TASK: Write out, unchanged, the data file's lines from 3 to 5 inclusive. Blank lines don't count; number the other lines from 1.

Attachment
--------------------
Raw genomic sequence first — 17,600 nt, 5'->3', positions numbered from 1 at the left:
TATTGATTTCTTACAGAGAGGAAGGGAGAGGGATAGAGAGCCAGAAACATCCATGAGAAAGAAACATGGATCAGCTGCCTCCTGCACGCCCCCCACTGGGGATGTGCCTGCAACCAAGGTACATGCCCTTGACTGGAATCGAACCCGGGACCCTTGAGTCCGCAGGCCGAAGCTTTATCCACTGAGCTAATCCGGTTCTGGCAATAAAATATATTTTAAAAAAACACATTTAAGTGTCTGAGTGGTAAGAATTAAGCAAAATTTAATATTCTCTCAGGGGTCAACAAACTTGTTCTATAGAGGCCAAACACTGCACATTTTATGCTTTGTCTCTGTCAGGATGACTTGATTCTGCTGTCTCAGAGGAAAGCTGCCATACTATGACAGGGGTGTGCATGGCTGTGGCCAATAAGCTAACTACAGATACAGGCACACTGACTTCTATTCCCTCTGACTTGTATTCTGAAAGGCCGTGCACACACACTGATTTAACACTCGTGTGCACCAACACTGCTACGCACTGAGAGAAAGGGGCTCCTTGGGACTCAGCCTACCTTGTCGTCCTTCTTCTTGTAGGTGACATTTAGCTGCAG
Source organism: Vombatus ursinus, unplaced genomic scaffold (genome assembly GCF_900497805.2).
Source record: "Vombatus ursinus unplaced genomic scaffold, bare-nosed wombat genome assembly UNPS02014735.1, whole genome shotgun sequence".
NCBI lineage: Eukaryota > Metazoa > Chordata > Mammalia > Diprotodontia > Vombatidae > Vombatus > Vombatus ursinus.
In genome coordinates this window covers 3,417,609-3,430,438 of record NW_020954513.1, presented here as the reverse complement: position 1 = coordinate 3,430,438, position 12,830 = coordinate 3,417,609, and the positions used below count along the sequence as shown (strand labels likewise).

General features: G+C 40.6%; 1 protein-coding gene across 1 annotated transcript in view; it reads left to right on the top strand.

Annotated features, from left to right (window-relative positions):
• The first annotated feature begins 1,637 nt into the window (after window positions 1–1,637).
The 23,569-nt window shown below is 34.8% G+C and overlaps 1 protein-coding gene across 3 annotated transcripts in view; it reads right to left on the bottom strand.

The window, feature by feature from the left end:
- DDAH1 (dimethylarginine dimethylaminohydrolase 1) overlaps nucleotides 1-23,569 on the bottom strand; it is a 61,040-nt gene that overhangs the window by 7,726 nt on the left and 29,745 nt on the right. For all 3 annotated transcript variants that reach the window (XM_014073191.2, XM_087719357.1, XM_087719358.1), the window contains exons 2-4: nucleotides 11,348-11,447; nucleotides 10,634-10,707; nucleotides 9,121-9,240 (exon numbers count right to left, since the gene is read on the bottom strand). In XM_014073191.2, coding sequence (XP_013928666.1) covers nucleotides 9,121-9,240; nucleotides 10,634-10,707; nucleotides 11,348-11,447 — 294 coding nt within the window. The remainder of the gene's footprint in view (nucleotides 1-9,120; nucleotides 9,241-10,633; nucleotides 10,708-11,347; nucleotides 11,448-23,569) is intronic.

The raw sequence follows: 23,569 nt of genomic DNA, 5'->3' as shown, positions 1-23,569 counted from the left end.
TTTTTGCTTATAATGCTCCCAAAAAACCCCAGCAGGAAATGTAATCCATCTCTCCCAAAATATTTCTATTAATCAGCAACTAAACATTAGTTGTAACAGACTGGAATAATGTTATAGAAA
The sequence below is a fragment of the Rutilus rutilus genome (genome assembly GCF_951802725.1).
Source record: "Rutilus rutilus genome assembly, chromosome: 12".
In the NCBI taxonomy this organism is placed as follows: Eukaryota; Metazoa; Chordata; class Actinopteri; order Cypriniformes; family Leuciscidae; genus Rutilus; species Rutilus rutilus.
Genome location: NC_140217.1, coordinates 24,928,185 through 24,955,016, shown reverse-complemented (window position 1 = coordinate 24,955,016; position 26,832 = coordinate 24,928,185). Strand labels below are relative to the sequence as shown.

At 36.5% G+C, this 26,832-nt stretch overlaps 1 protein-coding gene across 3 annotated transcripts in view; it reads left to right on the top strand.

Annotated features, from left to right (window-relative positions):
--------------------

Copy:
Source organism: Vombatus ursinus, unplaced genomic scaffold (genome assembly GCF_900497805.2).
Source record: "Vombatus ursinus unplaced genomic scaffold, bare-nosed wombat genome assembly UNPS02014735.1, whole genome shotgun sequence".
NCBI lineage: Eukaryota > Metazoa > Chordata > Mammalia > Diprotodontia > Vombatidae > Vombatus > Vombatus ursinus.